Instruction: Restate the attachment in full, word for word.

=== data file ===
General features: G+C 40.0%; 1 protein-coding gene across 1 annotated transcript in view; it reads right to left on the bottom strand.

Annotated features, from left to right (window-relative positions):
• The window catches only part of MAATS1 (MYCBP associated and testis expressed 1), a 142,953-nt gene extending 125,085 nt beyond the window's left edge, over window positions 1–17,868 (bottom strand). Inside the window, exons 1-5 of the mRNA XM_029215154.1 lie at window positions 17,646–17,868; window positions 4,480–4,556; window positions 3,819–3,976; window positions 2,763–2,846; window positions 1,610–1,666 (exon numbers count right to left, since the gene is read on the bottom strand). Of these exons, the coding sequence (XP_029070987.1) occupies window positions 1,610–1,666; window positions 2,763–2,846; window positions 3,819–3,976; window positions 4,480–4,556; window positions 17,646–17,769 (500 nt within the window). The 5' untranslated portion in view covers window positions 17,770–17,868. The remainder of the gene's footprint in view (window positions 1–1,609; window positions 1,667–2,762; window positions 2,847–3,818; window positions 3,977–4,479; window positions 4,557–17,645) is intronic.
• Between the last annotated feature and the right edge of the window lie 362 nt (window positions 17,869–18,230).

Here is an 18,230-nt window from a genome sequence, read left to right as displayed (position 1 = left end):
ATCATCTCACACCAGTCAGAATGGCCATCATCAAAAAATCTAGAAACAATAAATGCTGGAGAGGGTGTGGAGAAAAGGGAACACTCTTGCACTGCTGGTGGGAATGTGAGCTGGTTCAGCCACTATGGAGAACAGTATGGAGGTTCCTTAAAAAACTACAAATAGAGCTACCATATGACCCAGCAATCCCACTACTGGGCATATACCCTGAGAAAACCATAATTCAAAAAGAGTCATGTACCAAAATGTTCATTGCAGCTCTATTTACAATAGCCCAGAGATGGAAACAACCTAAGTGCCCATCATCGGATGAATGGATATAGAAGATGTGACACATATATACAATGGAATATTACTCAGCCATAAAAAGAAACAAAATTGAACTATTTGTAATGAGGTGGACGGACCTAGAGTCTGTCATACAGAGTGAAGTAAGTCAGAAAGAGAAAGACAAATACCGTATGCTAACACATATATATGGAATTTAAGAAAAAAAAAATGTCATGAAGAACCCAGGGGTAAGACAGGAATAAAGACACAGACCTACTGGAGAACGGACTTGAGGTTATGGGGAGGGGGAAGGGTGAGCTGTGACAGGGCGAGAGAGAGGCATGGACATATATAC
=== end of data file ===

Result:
General features: G+C 40.0%; 1 protein-coding gene across 1 annotated transcript in view; it reads right to left on the bottom strand.

Annotated features, from left to right (window-relative positions):
• The window catches only part of MAATS1 (MYCBP associated and testis expressed 1), a 142,953-nt gene extending 125,085 nt beyond the window's left edge, over window positions 1–17,868 (bottom strand). Inside the window, exons 1-5 of the mRNA XM_029215154.1 lie at window positions 17,646–17,868; window positions 4,480–4,556; window positions 3,819–3,976; window positions 2,763–2,846; window positions 1,610–1,666 (exon numbers count right to left, since the gene is read on the bottom strand). Of these exons, the coding sequence (XP_029070987.1) occupies window positions 1,610–1,666; window positions 2,763–2,846; window positions 3,819–3,976; window positions 4,480–4,556; window positions 17,646–17,769 (500 nt within the window). The 5' untranslated portion in view covers window positions 17,770–17,868. The remainder of the gene's footprint in view (window positions 1–1,609; window positions 1,667–2,762; window positions 2,847–3,818; window positions 3,977–4,479; window positions 4,557–17,645) is intronic.
• Between the last annotated feature and the right edge of the window lie 362 nt (window positions 17,869–18,230).

Here is an 18,230-nt window from a genome sequence, read left to right as displayed (position 1 = left end):
ATCATCTCACACCAGTCAGAATGGCCATCATCAAAAAATCTAGAAACAATAAATGCTGGAGAGGGTGTGGAGAAAAGGGAACACTCTTGCACTGCTGGTGGGAATGTGAGCTGGTTCAGCCACTATGGAGAACAGTATGGAGGTTCCTTAAAAAACTACAAATAGAGCTACCATATGACCCAGCAATCCCACTACTGGGCATATACCCTGAGAAAACCATAATTCAAAAAGAGTCATGTACCAAAATGTTCATTGCAGCTCTATTTACAATAGCCCAGAGATGGAAACAACCTAAGTGCCCATCATCGGATGAATGGATATAGAAGATGTGACACATATATACAATGGAATATTACTCAGCCATAAAAAGAAACAAAATTGAACTATTTGTAATGAGGTGGACGGACCTAGAGTCTGTCATACAGAGTGAAGTAAGTCAGAAAGAGAAAGACAAATACCGTATGCTAACACATATATATGGAATTTAAGAAAAAAAAAATGTCATGAAGAACCCAGGGGTAAGACAGGAATAAAGACACAGACCTACTGGAGAACGGACTTGAGGTTATGGGGAGGGGGAAGGGTGAGCTGTGACAGGGCGAGAGAGAGGCATGGACATATATAC